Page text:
Common Security Vulnerabilities and How to Address Them
An effective approach to safety and security must, by definition, be proactive and defensive. There will always be risks that threaten the safety and security of people, assets, and establishments. Risks can be mitigated, but not entirely eliminated. At its core, putting safety and security systems in place is a form of risk reduction meant to prepare for and lessen the possibility of threats.
The reality is even the most advanced systems can only offset the possibility of occurrence and the impact of various security threats. It is therefore vital to know common security vulnerabilities that affect organizations in order to put measures in place to handle any threat that would exploit those vulnerabilities.
What is a security vulnerability?
A security vulnerability is a weakness or flaw found within a security system that has the potential to be leveraged by a threat agent to compromise networks and facilities. This could come in the form of errors or flaws in the physical elements of buildings, cybersecurity, and various security procedures.
There are three critical elements to an effective security strategy, each with its own potential weaknesses found in many organizations.
1. Detect: systems of detection such as surveillance and fire alarm systems
Common weaknesses: disparate systems that do not communicate with each other, lack of proper monitoring, old or defective hardware, unsecured software that is vulnerable to cyber attacks
2. Delay: physical measures to delay threats and attackers such as perimeter fencing, security grills for windows, and access control systems
Common weaknesses: infrastructure that is physically unsound or unsecured
3. Respond: procedures and resources set in place that enable security personnel and/or first responders to successfully respond to the threat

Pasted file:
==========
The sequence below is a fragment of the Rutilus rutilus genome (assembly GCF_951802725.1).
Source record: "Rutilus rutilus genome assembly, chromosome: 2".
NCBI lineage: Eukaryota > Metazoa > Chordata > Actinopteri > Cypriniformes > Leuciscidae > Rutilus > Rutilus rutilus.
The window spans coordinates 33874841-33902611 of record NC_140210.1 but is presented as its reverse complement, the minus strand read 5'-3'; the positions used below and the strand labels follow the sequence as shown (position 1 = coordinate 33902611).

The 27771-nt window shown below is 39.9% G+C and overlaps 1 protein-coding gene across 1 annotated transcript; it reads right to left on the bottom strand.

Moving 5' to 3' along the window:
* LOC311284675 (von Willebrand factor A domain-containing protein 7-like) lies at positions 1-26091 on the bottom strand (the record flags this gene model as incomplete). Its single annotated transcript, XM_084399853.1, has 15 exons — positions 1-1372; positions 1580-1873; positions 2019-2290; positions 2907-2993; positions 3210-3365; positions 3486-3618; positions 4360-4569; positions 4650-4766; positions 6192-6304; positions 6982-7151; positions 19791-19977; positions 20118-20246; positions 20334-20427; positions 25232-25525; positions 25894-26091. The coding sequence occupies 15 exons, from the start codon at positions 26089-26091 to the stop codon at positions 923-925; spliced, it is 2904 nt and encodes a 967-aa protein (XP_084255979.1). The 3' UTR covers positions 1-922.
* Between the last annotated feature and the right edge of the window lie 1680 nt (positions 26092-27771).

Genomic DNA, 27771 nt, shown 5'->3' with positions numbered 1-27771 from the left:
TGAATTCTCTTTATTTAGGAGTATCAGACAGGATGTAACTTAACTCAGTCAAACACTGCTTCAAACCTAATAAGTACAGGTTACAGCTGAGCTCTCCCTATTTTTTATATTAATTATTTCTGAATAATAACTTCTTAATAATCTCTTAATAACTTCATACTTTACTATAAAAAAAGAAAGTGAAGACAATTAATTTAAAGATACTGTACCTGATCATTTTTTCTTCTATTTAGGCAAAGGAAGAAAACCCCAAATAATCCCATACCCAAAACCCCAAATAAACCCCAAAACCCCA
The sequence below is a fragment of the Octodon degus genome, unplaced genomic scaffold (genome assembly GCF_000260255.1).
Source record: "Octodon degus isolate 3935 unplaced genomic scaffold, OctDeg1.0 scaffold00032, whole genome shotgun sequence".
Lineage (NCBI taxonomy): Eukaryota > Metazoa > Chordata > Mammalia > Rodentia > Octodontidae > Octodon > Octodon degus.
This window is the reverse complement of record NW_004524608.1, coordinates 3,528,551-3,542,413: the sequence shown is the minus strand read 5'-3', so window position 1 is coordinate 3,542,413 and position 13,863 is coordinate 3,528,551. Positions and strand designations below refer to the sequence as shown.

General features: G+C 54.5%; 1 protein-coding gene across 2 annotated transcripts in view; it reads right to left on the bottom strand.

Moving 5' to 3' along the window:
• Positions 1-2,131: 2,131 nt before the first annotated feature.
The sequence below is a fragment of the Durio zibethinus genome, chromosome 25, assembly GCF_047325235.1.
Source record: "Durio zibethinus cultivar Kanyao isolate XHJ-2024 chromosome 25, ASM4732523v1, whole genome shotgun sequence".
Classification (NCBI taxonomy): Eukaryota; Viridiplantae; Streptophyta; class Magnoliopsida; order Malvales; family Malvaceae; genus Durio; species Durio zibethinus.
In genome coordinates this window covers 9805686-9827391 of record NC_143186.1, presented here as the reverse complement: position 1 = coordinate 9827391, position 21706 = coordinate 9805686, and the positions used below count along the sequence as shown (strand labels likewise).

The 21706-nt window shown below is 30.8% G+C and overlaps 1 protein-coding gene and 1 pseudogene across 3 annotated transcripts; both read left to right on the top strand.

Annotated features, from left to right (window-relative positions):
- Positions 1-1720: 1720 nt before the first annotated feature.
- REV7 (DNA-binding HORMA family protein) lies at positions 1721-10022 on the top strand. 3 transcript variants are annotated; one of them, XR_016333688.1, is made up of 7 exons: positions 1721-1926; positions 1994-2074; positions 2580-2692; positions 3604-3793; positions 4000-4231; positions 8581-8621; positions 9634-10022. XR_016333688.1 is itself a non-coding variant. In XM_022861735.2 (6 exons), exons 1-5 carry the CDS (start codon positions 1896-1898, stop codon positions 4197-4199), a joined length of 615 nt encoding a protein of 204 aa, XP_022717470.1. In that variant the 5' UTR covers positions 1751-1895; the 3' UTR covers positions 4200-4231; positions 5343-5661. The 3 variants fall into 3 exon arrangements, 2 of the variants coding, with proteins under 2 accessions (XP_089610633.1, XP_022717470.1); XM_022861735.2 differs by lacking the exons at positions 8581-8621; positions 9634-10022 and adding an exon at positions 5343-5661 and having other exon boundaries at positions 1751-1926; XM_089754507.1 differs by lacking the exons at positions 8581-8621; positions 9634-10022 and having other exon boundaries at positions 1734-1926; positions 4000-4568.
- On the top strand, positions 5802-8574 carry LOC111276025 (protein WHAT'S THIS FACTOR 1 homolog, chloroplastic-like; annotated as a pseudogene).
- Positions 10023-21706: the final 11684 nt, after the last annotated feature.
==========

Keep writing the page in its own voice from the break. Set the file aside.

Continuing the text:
Common weaknesses: gaps in procedures, no proper communication protocol, untrained staff, uncoordinated efforts
Common security vulnerabilities and how to address them
It’s important to assess potential security hazards that are specific to your establishments. Aside from checking of compliance with formal security regulations and guidelines, it’s helpful to assume the mindset of adversaries and look at vulnerabilities, attacks, and possible countermeasures from their perspective.
Here are some of the most common security vulnerabilities and how to address them.
- Lack of a high-level security strategy
A lot of businesses do not have a security master plan in place, either because the business doesn’t understand the need for such a plan or it has been a relatively low priority they have not yet invested significant effort or resources on.
Unfortunately, this can lead to reactionary measures, with businesses investing in safety and security systems after an incident has occurred.
Solution: There’s no denying that safety and security is absolutely essential and lifesaving. The friction often comes from the cost of implementation. Having a security master plan provides a solid business case to executives and other decision-makers of a positive return on the investment through operational efficiencies and the high level of protection it can bring to your organization – safeguarding properties and potentially saving lives. Peace of mind is worth the cost.